pellet down under the critical temperature Tc ¼ 90 K. A homogeneous magnetic ﬁeld perpendicular to the beam and the vertical polarization direction of the neutrons has been produced by a pair of Helmholtz coils. The images in the upper line correspond to the originally achieved images I(x, z) where the attenuation and polarization signal are superposed while below the signal induced by the magnetic ﬁeld only is represented due to the image normalization Im ðx; zÞ ¼ 12ð1 þ cos jðx; zÞ ¼ Iðx; zÞ=Ia ðx; zÞ
Fig. 3. Polarized neutron images of a permanent dipole magnet (top), a hollow Pb cylinder of 11 mm diameter without (invisible)(left) and with (right) trapped magnetic ﬁeld (middle) and an electrical coil (diameter 2.5 cm) without (left) and with (right) applied current (bottom).
Fig. 4. Polarimetric polarized neutron radiographies of an electrical coil.
with the attenuation image recorded of the pellet without magnetic ﬁeld. An additional inhomogeinity of the magnetic ﬁeld expelled from the YBCO due to its superconductivity can be found in the image related to the irregular surface of the pellet. In the case of a cylindrical lead tube a trapped residual ﬁeld could be found when switching of the magnetic ﬁeld in which the sample was cooled below Tc ¼ 7.2 K (Fig. 3). Another sample exposed to the polarized beam was an asymmetrically contacted Al cylinder conducting an alternating current. Like shown in Fig. 2 the electrical current could be detected due to the magnetic ﬁeld it induced. This way the Skin effect and the typical increase of the effect with increasing frequencies could be observed . Additionally it could be demonstrated that under certain conditions involving regular and well aligned ﬁeld distributions quantitative results can be achieved and even tomographies resulting in volumetric data of a magnetic ﬁeld can be performed . However, the images in Fig. 3 were chosen in order to also review preliminary limitations of the presented straightforward approach with the given set-up. Fig. 3 displays three examples of measurements. The image of a dipole magnet is shown in Fig. 3a while images of a cylindrical lead tube with and without a trapped residual magnetic ﬁeld are displayed in Fig. 3b and c as well as a coil with and without applied electrical current in d and e. All images reveal a relaxed spatial resolution (app. 0.5 mm) compared to the state of the art of approximately 50 mm . This is on the one hand due to an increased sample detector distance caused by the polarization analyzer and underlining the need of a compact analyzer. On the other hand the used solid state bender before the sample increases the beam divergence in front of the sample which can easily be avoided by installing a polarizer (bender, polarizing guide) before the collimation path equipped with a guide ﬁeld or alternatively a polarizer with a bigger cross section but without inﬂuence on the divergence (cavity, He3 cell) close to the sample. In Fig. 3a an annular structure related to several spin rotations and the cosine periodicity of Eq. (3) can be found but disappears close to the poles due to the limited spatial resolution. The periodicity complicates, respectively, hinders quantiﬁcation. However, e.g. the use of different neutron wavelengths and the according shift of the fringes can solve this problem. Furthermore, although the latter samples allow for normalization corresponding to Eq. (4) by the images without magnetic ﬁeld (compare also Figs. 1 and 2), this is not possible e.g. for the permanent magnet (Fig. 3a). Using a p ﬂipper in front of the sample and the relation of the image achieved with initial spin up and spin down polarization helps to reveal the magnetic signal despite of the beam attenuation. Another challenge is to reveal the full magnetic vector ﬁeld for irregular ﬁelds like in Fig. 3c and e. To achieve the necessary data polarimetric imaging experiments have to be performed in order to record an image for all polarization matrix elements i.e. the measurement of the ﬁnal polarization direction (Px, Py, Pz) for three initial polarization vectors (P0x, 0, 0), (0, P0y, 0) and (0, 0, P0z). Two crossed p/2 ﬂippers are necessary before and behind the sample. The images of the corresponding nine matrix elements of an electrical coil are presented in Fig. 4.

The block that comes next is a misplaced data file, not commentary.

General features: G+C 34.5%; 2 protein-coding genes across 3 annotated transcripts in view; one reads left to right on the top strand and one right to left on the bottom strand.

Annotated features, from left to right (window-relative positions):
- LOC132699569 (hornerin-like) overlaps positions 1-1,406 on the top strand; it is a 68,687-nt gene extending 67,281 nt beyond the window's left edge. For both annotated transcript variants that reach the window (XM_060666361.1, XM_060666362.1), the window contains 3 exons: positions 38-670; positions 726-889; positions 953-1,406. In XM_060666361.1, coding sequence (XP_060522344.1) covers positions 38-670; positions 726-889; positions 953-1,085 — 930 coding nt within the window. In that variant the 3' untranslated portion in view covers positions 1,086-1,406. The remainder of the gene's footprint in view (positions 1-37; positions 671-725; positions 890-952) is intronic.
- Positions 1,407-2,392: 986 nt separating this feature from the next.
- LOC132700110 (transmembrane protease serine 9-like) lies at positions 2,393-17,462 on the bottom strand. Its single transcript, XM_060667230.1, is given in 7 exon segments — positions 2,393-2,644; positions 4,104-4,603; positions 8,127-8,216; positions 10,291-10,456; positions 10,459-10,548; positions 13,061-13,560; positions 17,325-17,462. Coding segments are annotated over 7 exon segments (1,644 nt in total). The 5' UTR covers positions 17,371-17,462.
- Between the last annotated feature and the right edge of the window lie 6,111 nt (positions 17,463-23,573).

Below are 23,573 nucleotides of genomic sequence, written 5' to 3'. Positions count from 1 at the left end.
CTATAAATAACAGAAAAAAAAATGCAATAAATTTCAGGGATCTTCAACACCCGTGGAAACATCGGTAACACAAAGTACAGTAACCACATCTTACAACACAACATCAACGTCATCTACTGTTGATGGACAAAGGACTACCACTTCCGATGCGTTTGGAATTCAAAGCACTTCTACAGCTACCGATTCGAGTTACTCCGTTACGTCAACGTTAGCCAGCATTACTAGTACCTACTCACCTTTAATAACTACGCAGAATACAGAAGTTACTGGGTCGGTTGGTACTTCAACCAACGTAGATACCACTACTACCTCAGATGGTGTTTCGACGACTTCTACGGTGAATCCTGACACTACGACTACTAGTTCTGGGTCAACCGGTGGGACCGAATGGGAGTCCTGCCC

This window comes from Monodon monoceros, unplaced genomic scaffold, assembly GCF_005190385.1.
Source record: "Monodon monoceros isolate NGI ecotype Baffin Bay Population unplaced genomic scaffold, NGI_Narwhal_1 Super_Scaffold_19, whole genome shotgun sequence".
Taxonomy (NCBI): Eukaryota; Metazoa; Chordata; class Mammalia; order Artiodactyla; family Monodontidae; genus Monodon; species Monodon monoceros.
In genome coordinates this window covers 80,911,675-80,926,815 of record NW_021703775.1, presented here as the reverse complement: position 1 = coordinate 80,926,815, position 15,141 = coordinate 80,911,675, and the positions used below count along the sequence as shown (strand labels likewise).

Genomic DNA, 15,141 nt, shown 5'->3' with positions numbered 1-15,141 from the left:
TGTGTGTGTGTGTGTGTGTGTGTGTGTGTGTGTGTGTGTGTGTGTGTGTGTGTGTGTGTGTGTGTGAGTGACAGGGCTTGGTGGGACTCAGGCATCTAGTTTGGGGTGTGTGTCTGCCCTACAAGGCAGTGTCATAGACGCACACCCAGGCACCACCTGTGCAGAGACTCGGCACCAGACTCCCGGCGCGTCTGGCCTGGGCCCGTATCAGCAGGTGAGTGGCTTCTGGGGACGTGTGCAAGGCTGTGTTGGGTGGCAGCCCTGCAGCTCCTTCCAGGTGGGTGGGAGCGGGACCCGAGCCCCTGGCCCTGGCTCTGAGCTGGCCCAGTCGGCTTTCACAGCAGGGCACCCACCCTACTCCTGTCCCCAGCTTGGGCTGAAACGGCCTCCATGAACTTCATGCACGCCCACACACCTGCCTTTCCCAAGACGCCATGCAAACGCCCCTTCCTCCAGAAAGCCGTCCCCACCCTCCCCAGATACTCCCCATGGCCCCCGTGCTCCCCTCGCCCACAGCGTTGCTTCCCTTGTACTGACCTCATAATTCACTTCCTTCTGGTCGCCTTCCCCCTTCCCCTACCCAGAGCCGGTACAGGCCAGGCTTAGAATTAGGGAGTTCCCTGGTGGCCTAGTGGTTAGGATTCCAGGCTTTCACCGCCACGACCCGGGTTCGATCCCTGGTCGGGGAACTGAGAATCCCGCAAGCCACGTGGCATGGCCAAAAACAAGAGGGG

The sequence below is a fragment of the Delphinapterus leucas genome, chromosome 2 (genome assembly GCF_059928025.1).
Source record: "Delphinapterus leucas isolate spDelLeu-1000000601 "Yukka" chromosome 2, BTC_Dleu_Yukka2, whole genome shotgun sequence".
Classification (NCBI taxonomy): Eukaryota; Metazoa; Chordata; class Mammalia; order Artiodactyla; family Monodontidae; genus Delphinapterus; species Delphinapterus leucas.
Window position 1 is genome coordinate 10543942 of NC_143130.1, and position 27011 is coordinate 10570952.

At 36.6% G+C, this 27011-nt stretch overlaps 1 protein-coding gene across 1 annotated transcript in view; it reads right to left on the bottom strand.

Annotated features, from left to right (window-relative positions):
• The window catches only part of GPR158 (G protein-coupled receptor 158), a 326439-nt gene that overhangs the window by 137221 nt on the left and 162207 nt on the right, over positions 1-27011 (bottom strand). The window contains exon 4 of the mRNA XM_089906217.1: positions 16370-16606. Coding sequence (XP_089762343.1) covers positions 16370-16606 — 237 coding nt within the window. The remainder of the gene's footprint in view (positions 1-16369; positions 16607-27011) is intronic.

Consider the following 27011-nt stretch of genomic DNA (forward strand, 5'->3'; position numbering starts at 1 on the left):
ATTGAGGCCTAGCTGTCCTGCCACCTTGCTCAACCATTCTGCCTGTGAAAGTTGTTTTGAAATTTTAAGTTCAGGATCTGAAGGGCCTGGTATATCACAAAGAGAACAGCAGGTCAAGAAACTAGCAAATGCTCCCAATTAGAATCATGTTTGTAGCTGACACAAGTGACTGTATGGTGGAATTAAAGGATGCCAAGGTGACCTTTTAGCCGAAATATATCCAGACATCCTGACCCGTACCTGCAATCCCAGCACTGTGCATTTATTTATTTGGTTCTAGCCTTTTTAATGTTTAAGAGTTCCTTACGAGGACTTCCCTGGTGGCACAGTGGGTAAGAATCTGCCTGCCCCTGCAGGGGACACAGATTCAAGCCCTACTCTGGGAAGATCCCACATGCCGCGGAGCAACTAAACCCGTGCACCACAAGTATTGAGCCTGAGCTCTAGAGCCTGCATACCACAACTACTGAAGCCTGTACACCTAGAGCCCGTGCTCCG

ARTICLE IN PRESS 2614
M. Strobl et al. / Physica B 404 (2009) 2611–2614
3. Conclusion Polarized neutron imaging has the potential to be a powerful tool to investigate magnetic ﬁelds even within the bulk of massive samples. This has been demonstrated with several reference samples. Additionally needs for technical and methodical improvements in order to meet the challenges of a wide range of applications have been identiﬁed and possible solutions could be named and have been tested. References  B. Schillinger, Ph.D. Thesis, TU-Mu¨nchen, 1999.  E. Lehmann, et al., NIMA 576 (2–3) (2007) 389.  B. Schillinger, J. Brunner, E. Calzada, Phys. B 385–386 (2) (2006) 921.
              
B.E. Allman, et al., Nature 408 (2000) 158. N. Kardjilov, et al., NIMA 527 (2004) 519. F. Pfeiffer, et al., Phys. Rev. Lett. 96 (2006) 215505. M. Strobl, et al., Phys. Rev. Lett. 101 (2008) 123902. W. Kockelmann, et al., NIMA 578 (2) (2007) 421. W. Treimer, et al., Appl. Phys. Lett. 89 (2006) 203504. M. Schlenker, et al., J. Magn. Magn. Mater. 15 (8) (1980) 1507. K.M. Podurets, R.R. Chistyakov, S.Sh. Shil’shtein, Zh. Tekh. Fiz. 67 (1994) 134. G. Badurek, et al., Phys. B 241–243 (1998) 1207. M. Strobl, et al., Appl. Phys. Let. 91 (2007) 254104. Ch. Gru¨nzweig, et al., Appl. Phys. Lett. 93 (2008) 112504. A. Hilger, et al., Physica B 385–386 (2) (2006) 1213. Th. Krist, et al., Physica B 241–243 (1998) 82. I. Manke, et al., J. Appl. Phys. 104 (1) (2008) 1. N. Kardjilov, et al., Nat. Phys. 4 (2008).